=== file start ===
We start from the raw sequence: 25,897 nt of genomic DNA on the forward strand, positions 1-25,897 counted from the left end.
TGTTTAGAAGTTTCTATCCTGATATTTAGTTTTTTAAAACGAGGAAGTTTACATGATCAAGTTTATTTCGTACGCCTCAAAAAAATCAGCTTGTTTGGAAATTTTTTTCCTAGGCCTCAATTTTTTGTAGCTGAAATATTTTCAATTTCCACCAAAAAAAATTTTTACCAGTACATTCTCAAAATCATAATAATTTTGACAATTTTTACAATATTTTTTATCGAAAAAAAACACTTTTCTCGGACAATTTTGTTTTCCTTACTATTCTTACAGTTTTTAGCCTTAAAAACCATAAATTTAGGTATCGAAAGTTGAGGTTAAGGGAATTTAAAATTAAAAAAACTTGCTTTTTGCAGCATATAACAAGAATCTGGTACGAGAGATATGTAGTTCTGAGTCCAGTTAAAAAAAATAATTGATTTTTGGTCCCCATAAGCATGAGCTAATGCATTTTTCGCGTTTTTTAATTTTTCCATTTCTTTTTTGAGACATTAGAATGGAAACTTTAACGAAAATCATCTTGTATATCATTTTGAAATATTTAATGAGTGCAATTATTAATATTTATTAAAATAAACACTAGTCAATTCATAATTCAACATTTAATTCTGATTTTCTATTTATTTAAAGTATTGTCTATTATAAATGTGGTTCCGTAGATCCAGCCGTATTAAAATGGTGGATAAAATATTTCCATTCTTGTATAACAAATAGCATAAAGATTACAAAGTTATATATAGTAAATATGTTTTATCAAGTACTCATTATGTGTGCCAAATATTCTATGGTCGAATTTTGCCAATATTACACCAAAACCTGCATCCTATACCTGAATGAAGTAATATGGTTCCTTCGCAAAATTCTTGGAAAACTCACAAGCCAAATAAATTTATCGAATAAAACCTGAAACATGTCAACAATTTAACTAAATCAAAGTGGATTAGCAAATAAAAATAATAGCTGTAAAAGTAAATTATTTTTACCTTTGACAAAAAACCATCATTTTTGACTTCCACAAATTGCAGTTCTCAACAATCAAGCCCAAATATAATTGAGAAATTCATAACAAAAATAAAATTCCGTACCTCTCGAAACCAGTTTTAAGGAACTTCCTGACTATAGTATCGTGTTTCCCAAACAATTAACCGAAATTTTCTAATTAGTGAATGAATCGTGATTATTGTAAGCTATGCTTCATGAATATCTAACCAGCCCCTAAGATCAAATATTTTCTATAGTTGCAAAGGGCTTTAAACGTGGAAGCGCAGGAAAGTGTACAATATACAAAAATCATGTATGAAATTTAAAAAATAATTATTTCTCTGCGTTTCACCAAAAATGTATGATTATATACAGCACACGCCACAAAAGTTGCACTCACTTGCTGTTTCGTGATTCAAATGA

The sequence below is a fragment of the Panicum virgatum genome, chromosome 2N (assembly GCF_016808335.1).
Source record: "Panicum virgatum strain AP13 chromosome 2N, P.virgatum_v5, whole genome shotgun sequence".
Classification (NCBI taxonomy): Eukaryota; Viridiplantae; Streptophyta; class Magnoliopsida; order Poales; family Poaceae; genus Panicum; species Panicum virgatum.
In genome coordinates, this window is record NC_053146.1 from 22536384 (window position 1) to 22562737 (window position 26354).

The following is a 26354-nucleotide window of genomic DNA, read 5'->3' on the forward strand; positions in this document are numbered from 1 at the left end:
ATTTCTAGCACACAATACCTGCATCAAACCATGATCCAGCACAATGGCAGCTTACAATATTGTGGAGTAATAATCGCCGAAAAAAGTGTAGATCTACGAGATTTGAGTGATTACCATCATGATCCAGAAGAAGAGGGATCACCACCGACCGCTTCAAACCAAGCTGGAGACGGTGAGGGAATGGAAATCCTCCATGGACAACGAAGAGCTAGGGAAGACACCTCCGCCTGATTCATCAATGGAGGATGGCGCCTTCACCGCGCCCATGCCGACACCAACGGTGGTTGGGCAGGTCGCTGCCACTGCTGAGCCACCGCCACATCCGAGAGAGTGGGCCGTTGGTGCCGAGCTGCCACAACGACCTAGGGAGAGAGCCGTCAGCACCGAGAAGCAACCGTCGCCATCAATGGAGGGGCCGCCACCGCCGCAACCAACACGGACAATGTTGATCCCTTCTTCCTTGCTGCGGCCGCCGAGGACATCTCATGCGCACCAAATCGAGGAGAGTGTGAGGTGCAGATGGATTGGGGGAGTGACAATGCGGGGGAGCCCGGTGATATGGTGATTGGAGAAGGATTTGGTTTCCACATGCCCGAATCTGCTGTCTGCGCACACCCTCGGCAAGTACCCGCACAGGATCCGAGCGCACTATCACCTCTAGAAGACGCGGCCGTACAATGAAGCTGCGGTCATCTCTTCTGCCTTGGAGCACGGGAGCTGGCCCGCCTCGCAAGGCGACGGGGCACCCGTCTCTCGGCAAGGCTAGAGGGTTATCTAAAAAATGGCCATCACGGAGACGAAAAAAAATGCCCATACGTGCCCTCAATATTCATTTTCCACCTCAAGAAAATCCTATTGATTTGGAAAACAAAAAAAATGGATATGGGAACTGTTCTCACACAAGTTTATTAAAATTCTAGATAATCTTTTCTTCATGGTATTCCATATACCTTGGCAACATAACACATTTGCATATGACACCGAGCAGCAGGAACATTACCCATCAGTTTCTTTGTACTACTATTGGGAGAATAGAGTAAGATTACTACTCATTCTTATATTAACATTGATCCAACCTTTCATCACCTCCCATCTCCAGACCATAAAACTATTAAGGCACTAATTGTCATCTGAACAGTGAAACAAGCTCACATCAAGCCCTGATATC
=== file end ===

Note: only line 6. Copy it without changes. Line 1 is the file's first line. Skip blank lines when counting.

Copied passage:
In genome coordinates, this window is record NC_053146.1 from 22536384 (window position 1) to 22562737 (window position 26354).